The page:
Eleanor Roosevelt once said, “Many people will walk in and out of your life, but only true friends will leave footprints in your heart.”
For more than a decade, I have had the privilege of calling Suzii Paynter a friend and colleague.
Over the years, Suzii’s keen ability to shine light into darkness and embrace others with compassion has left more than a few footprints in all of our hearts.
Before being chosen to lead the Cooperative Baptist Fellowship in 2013, Suzii was the director of the Christian Life Commission for Texas Baptists.
Lawmakers in the Lone Star State praised her determination and grace, as she roamed the halls of the Texas capitol making her case for the latest issue.
As a young pastor cutting my teeth in the Dallas/Fort Worth Metroplex, I admired Suzii’s conviction and knowledge of critical issues facing Texas Baptists.
However, even as a policy expert, Suzii had, and has, a presence about her that welcomes the youngest minister with a loving embrace and warm smile.
When Suzii was elected as the executive coordinator of the Cooperative Baptist Fellowship, she brought along all of those wonderful attributes, plus a wisdom outside the realm of internal church culture.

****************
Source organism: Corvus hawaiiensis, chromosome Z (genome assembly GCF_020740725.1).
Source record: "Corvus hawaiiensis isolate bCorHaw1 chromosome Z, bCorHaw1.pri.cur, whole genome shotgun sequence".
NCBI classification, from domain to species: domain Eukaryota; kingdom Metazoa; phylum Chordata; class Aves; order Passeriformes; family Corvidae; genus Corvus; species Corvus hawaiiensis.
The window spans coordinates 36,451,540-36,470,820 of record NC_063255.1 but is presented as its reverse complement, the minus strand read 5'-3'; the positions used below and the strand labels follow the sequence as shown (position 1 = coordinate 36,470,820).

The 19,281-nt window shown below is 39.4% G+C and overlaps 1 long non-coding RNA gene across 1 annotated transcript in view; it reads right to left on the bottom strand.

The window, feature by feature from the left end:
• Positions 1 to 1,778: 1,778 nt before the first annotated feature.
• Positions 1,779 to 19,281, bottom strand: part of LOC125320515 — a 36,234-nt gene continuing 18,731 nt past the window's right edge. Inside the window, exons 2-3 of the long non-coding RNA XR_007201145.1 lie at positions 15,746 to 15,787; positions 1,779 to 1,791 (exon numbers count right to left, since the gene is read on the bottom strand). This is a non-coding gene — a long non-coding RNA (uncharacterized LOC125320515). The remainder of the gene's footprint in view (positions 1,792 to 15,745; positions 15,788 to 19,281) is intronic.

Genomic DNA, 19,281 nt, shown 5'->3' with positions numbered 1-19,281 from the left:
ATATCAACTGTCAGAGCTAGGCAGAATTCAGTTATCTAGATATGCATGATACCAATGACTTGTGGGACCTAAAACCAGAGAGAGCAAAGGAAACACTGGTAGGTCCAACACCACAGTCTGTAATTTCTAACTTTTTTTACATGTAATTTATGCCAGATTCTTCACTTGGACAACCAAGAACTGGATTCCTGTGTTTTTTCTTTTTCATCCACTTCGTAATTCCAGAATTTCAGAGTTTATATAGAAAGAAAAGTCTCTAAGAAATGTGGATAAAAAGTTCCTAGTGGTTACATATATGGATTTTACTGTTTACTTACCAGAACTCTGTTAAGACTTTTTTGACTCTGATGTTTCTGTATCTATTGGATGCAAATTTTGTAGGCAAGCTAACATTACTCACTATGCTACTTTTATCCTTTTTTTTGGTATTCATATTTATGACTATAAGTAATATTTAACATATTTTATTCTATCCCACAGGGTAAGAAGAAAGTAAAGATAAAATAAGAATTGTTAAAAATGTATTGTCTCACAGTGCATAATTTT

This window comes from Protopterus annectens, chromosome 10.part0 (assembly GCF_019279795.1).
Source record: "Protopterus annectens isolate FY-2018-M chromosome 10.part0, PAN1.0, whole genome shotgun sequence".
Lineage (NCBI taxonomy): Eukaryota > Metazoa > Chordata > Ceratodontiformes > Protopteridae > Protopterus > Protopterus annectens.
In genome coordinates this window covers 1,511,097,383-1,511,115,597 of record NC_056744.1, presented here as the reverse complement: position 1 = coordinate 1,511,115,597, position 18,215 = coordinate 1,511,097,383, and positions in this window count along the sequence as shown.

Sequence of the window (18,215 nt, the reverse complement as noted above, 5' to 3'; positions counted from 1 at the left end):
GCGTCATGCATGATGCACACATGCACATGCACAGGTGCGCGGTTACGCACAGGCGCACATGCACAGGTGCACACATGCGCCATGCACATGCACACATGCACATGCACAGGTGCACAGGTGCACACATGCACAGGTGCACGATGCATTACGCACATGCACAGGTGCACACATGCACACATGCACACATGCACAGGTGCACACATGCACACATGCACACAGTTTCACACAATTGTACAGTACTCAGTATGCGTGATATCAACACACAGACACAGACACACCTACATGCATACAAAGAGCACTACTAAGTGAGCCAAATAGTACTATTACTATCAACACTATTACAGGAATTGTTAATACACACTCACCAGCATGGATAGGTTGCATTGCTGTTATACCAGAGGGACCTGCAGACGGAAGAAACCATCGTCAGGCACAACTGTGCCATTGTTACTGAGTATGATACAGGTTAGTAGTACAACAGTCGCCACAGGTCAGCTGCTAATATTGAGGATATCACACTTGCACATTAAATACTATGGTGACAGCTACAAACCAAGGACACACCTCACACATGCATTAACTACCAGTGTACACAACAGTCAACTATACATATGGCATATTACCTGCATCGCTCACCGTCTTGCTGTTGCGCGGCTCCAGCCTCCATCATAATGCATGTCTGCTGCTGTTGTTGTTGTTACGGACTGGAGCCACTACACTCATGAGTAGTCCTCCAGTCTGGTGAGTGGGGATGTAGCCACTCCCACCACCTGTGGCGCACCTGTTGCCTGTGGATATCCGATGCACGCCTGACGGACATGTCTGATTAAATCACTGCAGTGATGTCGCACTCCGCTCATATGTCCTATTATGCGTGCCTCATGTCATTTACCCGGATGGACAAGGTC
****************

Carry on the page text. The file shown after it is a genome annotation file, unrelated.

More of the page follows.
Before feeling a call to ministry, Suzii was a school teacher. Those skills refined in the classroom would serve her well over the years at CBF.
As the leader of CBF, Suzii brought rejuvenated energy to the fellowship. As CBF’s first female executive, she inspired thousands of young ministers to keep the faith as they sought places to serve.
Even though the Fellowship has long-affirmed God’s calling on women to serve in any role in the local church, only a few have been called by CBF-affiliated churches to serve as senior pastors.
Suzii’s election as executive coordinator helped break the glass ceiling for other female ministers to fulfill their divine calling for their lives.
Over her five years as executive coordinator, Suzii has accomplished significant goals and engaged in thorny issues.
At CBF’s 25th anniversary, she began a successful campaign to raise $12.5 million.
It was an essential moment in the life of the Fellowship as many denominations were struggling after a decade-long recession.
However, what impressed me more than anything regarding Suzii’s tenure was her willingness to promote LGBTQ inclusion.
After a decade-long prohibition on hiring LGBTQ employees, the governing board of the Fellowship voted to rescind that policy and replace it with a more inclusive one.
Granted, there were problems with the “implementation procedure” that was not “adopted” but “received” by the governing board.
Nevertheless, my interactions with Suzii regarding this topic were always met with a concern for justice and integrity.
Her compassion for the entirety of the Fellowship shone through, while at the same time bending the arc of the moral universe a little closer to justice.
Therefore, as she hands the baton to the next executive coordinator, the Fellowship is on firm ground to launch a new era of ministry and missions.
CBF is free to dream big. CBF is open to foster new partnerships. CBF is empowered to develop creative strategies for the future.
In other words, the footprints left by my dear friend, Suzii Paynter, are leading to a brighter future.